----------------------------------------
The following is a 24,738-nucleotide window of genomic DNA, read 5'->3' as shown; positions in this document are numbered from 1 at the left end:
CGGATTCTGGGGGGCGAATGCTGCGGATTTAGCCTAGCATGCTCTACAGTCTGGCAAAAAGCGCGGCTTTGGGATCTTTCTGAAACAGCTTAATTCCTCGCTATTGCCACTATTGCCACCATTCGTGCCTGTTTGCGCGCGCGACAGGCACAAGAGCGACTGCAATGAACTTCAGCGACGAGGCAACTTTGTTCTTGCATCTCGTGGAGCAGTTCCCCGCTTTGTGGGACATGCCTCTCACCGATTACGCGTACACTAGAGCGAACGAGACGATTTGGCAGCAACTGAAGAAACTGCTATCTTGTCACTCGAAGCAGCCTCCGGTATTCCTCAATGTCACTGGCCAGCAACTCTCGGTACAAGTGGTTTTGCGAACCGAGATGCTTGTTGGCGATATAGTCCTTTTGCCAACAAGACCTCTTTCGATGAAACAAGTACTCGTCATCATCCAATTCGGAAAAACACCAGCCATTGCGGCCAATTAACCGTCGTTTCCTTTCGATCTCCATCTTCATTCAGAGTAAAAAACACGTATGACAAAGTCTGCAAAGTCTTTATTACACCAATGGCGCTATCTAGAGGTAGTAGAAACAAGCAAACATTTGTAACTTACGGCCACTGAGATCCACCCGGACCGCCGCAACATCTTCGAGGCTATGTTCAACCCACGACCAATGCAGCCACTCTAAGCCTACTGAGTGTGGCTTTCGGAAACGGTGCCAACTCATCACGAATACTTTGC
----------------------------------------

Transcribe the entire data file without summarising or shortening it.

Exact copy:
The following is a 24,738-nucleotide window of genomic DNA, read 5'->3' as shown; positions in this document are numbered from 1 at the left end:
CGGATTCTGGGGGGCGAATGCTGCGGATTTAGCCTAGCATGCTCTACAGTCTGGCAAAAAGCGCGGCTTTGGGATCTTTCTGAAACAGCTTAATTCCTCGCTATTGCCACTATTGCCACCATTCGTGCCTGTTTGCGCGCGCGACAGGCACAAGAGCGACTGCAATGAACTTCAGCGACGAGGCAACTTTGTTCTTGCATCTCGTGGAGCAGTTCCCCGCTTTGTGGGACATGCCTCTCACCGATTACGCGTACACTAGAGCGAACGAGACGATTTGGCAGCAACTGAAGAAACTGCTATCTTGTCACTCGAAGCAGCCTCCGGTATTCCTCAATGTCACTGGCCAGCAACTCTCGGTACAAGTGGTTTTGCGAACCGAGATGCTTGTTGGCGATATAGTCCTTTTGCCAACAAGACCTCTTTCGATGAAACAAGTACTCGTCATCATCCAATTCGGAAAAACACCAGCCATTGCGGCCAATTAACCGTCGTTTCCTTTCGATCTCCATCTTCATTCAGAGTAAAAAACACGTATGACAAAGTCTGCAAAGTCTTTATTACACCAATGGCGCTATCTAGAGGTAGTAGAAACAAGCAAACATTTGTAACTTACGGCCACTGAGATCCACCCGGACCGCCGCAACATCTTCGAGGCTATGTTCAACCCACGACCAATGCAGCCACTCTAAGCCTACTGAGTGTGGCTTTCGGAAACGGTGCCAACTCATCACGAATACTTTGC